Photo: pilotL39 (iStock)

Prison food is notoriously awful. At times, it’s said to be nearly inedible. So it’s impossible for those who haven’t been to prison to imagine the flavor deprivation that a person must be experiencing in order for a hard-boiled egg to seem like a major upgrade. Prisoners have been known to smuggle in home-cooked food, so desperate are they for a break in the culinary monotony.

In Connell, Washington’s Coyote Ridge Corrections Center, that monotony turned into outrage that turned into a food strike, in which a majority of inmates recently refused to eat prison-served meals. They instead purchased all their food from the commissary. Per the Tri-City Herald, about 1,7000 of the prison’s 2,000 inmates were refusing prison meals until corrections officials agreed to make certain changes.

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As Takeout editor Kevin Pang wrote after his reporting visits to Illinois’ Westville Correctional Facility, the lack of food choice and variety is one of the most striking and visceral daily reminds of one’s confinement: “Every person I surveyed, without fail, used the word ‘bland’ in describing chow hall food. Rather than prepare separate trays for inmates with high cholesterol or blood pressure, the kitchen serves low-sodium meals for the entire prison population. Even with the added salt, though, it tastes like a vague notion of lunch, with all the flavor and pleasure of food eaten one hour after dental surgery.”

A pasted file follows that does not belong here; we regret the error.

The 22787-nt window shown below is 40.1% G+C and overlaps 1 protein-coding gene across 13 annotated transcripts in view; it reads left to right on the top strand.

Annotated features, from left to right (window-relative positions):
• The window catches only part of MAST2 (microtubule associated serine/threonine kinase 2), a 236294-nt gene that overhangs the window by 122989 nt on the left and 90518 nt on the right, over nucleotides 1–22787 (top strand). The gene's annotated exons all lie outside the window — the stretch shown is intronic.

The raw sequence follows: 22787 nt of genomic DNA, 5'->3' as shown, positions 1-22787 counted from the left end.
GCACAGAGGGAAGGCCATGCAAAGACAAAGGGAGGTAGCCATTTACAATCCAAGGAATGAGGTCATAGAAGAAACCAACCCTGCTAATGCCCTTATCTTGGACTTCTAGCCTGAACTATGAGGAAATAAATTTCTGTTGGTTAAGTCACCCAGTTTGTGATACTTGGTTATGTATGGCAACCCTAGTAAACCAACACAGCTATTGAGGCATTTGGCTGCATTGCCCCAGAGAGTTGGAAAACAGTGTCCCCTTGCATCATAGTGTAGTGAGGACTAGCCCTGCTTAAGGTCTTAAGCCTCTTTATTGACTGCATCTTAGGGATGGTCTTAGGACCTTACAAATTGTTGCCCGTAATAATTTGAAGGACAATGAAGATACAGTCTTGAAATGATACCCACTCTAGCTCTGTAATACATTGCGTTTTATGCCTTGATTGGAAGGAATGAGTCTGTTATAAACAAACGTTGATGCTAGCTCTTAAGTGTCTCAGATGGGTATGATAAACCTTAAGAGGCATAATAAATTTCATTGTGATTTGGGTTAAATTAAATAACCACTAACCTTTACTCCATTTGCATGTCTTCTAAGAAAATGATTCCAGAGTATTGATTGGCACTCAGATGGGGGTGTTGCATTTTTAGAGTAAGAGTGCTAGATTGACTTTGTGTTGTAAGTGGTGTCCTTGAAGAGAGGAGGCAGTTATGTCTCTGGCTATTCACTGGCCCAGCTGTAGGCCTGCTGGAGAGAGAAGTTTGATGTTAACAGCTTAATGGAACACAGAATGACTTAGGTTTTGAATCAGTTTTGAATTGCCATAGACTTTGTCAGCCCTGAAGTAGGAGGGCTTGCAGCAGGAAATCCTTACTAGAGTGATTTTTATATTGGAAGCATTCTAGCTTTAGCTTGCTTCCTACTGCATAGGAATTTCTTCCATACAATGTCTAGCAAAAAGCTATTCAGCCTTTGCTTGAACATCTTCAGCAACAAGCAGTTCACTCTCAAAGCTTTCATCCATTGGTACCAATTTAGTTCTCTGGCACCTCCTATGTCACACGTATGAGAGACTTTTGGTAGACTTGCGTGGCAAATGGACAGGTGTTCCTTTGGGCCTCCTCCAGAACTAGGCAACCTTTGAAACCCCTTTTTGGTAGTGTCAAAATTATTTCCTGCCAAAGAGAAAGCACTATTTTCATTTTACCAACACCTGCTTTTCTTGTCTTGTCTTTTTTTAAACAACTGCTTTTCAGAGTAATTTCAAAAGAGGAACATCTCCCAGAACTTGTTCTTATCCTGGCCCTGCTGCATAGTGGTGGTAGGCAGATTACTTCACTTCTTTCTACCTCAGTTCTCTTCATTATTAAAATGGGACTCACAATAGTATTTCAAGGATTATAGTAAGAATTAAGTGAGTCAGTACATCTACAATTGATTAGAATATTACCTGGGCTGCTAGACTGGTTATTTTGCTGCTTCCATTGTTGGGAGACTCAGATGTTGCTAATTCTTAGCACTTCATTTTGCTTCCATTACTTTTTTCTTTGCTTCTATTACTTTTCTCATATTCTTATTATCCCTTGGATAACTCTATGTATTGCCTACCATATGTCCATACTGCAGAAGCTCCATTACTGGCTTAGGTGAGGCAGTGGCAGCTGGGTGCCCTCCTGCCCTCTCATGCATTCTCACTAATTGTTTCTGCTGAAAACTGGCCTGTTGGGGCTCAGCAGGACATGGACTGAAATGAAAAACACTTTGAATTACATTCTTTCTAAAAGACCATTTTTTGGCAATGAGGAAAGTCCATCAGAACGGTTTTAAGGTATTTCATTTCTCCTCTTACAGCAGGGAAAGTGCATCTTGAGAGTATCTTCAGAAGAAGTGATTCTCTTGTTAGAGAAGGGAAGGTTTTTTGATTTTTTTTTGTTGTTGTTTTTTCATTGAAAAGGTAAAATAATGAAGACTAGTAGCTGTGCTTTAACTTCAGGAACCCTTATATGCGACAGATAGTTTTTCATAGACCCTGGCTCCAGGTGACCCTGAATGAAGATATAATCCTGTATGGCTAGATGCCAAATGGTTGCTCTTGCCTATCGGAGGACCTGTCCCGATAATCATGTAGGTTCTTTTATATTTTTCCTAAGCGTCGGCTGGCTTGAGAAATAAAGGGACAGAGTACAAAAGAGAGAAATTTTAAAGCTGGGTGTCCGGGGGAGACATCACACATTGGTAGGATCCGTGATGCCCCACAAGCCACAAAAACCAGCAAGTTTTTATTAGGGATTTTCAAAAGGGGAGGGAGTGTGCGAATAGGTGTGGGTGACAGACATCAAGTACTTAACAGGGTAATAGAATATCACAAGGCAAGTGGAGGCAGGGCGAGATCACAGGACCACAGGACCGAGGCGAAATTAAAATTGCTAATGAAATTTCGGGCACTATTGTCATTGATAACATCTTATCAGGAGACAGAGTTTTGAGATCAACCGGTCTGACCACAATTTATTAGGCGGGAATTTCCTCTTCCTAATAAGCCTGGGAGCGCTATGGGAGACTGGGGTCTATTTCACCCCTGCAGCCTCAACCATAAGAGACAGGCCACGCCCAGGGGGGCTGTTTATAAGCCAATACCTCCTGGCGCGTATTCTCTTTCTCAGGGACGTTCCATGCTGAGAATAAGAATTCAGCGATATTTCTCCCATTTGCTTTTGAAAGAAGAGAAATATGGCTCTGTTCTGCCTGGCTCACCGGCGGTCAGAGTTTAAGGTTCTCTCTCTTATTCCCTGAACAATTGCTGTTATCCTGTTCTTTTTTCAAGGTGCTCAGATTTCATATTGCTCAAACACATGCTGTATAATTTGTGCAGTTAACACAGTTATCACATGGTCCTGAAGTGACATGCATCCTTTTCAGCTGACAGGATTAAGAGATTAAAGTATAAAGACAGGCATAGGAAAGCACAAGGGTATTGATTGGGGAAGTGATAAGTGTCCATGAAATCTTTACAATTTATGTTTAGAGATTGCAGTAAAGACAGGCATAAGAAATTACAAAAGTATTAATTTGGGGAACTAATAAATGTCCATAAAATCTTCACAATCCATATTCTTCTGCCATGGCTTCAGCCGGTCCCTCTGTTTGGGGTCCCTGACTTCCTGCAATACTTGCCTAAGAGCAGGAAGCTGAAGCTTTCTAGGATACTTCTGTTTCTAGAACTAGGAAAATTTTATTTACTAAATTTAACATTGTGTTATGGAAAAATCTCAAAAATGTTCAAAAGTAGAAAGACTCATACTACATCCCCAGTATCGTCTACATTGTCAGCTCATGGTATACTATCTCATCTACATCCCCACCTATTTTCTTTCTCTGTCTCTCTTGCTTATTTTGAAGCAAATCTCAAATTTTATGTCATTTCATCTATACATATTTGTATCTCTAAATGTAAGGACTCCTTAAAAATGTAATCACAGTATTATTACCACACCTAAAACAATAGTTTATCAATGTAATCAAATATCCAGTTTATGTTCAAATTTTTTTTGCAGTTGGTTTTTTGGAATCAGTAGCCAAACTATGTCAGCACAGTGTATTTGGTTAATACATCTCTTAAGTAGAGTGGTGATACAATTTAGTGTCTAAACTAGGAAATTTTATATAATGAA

In the Coyote Ridge Corrections Center, inmates were especially displeased by the 2014 shift from on-site prepared meals (made using ingredients grown at the prison) to prepackaged meals prepared off-site in prison-owned kitchens. The specific object of their ire: “breakfast boats.” Containing a a muffin, breakfast bar, peanut butter and jelly sandwich and a packet of oatmeal or cereal and packet of dried milk, the breakfast boats were distributed at dinner so the inmates could eat them the next morning. The Tri-City Herald reports that following the food strike and negotiations, corrections officials have now agreed to replace the muffin with a hard-boiled egg to improve the meal’s protein content. Officials also made concessions regarding TVs and exercise equipment, and a reported 96 percent of inmates are now back to eating the prison-served meals.